Bio


Rodrigo's research focuses on the study of the thermodynamics and kinetics of materials, including extended defects in metals (such as dislocations, grain boundaries, and surface steps), kinetics of shock-compressed silica, and the chemistry of hydrocarbons. He employs a range of computational techniques in his research, including atomistic simulation methods (molecular dynamics and free-energy calculations), quantum mechanical calculations (density functional theory and path-integral/ring-polymer molecular dynamics), and machine learning tools.

Honors & Awards


  • Livermore Graduate Scholar, Materials Science Division, Lawrence Livermore National Laboratory (2015-2018)

Professional Education


  • Doctor of Philosophy, University of California Berkeley, Materials Science & Engineering (2018)
  • Master of Science, University of California Berkeley, Materials Science & Engineering (2015)
  • Master of Science, University of Campinas, Brazil, Physics (2013)
  • Bachelor of Science, University of Campinas, Brazil, Physics (2011)

All Publications


  • Transferable Kinetic Monte Carlo Models with Thousands of Reactions Learned from Molecular Dynamics Simulations. The journal of physical chemistry. A Chen, E., Yang, Q., Dufour-Decieux, V., Sing-Long, C. A., Freitas, R., Reed, E. J. 2019

    Abstract

    Molecular dynamics (MD) simulation of complex chemistry typically involves thousands of atoms propagating over millions of time steps, generating a wealth of data. Traditionally these data are used to calculate some aggregate properties of the system and then discarded, but we propose that these data can be reused to study related chemical systems. Using approximate chemical kinetic models and methods from statistical learning, we study hydrocarbon chemistries under extreme thermodynamic conditions. We discover that a single MD simulation can contain sufficient information about reactions and rates to predict the dynamics of related yet different chemical systems using kinetic Monte Carlo (KMC) simulation. Our learned KMC models identify thousands of reactions and run 4 orders of magnitude faster than MD. The transferability of these models suggests that we can viably reuse data from existing MD simulations to accelerate future simulation studies and reduce the number of new MD simulations required.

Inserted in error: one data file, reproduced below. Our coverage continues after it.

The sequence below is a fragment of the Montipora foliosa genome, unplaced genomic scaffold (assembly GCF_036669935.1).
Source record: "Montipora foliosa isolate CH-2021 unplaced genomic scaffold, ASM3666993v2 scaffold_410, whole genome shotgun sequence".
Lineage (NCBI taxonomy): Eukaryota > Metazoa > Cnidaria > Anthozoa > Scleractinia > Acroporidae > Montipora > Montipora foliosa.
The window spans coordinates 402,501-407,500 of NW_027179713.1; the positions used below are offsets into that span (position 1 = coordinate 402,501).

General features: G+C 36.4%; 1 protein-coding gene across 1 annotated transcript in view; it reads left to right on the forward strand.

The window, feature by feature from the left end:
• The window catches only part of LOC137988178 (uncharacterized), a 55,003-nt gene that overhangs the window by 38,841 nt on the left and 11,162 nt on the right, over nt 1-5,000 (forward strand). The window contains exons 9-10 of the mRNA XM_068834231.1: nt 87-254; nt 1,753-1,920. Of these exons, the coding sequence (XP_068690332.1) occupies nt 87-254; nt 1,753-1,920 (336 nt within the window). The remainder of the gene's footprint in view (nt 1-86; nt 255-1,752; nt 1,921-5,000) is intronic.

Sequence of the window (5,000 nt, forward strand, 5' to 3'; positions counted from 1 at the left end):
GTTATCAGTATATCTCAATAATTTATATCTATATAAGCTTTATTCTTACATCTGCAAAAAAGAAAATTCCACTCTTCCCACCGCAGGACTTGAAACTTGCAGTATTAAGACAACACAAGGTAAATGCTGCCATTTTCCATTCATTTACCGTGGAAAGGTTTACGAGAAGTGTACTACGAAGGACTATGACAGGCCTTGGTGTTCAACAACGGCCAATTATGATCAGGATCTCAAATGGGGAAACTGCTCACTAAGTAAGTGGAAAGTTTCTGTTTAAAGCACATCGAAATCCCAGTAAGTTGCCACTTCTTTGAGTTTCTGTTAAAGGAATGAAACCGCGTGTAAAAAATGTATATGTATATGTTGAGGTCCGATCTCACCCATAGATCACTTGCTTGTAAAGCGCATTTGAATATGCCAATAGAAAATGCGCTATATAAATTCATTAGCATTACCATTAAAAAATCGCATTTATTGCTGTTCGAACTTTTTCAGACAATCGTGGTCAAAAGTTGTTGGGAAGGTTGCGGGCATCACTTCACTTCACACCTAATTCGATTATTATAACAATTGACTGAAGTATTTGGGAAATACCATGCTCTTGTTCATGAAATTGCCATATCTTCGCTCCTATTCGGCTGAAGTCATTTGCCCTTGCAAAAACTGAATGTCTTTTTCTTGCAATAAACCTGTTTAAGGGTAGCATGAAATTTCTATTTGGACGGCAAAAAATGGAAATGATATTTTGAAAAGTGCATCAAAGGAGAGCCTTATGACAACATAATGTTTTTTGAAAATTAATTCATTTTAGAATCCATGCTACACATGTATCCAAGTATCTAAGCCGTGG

View details for PubMedID 30735373

  • Quantum effects on dislocation motion from ring-polymer molecular dynamics NPJ COMPUTATIONAL MATERIALS Freitas, R., Asta, M., Bulatov, V. V. 2018; 4
  • Free energy of steps at faceted (111) solid-liquid interfaces in the Si-Al system calculated using capillary fluctuation method COMPUTATIONAL MATERIALS SCIENCE Saidi, P., Freitas, R., Frolov, T., Asta, M., Hoyt, J. J. 2017; 134: 184-189
  • Step free energies at faceted solid surfaces: Theory and atomistic calculations for steps on the Cu(111) surface PHYSICAL REVIEW B Freitas, R., Frolov, T., Asta, M. 2017; 95 (15)
  • Capillary fluctuations of surface steps: An atomistic simulation study for the model Cu(111) system Physical Review E Freitas, R., Frolov, T., Asta, M. 2017; 96 (4): 10
  • The Uhlenbeck-Ford model: Exact virial coefficients and application as a reference system in fluid-phase free-energy calculations JOURNAL OF CHEMICAL PHYSICS Leite, R. P., Freitas, R., Azevedo, R., de Koning, M. 2016; 145 (19)

    Abstract

    The Uhlenbeck-Ford (UF) model was originally proposed for the theoretical study of imperfect gases, given that all its virial coefficients can be evaluated exactly, in principle. Here, in addition to computing the previously unknown coefficients B11through B13, we assess its applicability as a reference system in fluid-phase free-energy calculations using molecular simulation techniques. Our results demonstrate that, although the UF model itself is too soft, appropriately scaled Uhlenbeck-Ford (sUF) models provide robust reference systems that allow accurate fluid-phase free-energy calculations without the need for an intermediate reference model. Indeed, in addition to the accuracy with which their free energies are known and their convenient scaling properties, the fluid is the only thermodynamically stable phase for a wide range of sUF models. This set of favorable properties may potentially put the sUF fluid-phase reference systems on par with the standard role that harmonic and Einstein solids play as reference systems for solid-phase free-energy calculations.

    View details for DOI 10.1063/1.4967775

    View details for Web of Science ID 000388956900005

    View details for PubMedID 27875891

  • Nonequilibrium free-energy calculation of solids using LAMMPS COMPUTATIONAL MATERIALS SCIENCE Freitas, R., Asta, M., de Koning, M. 2016; 112: 333-341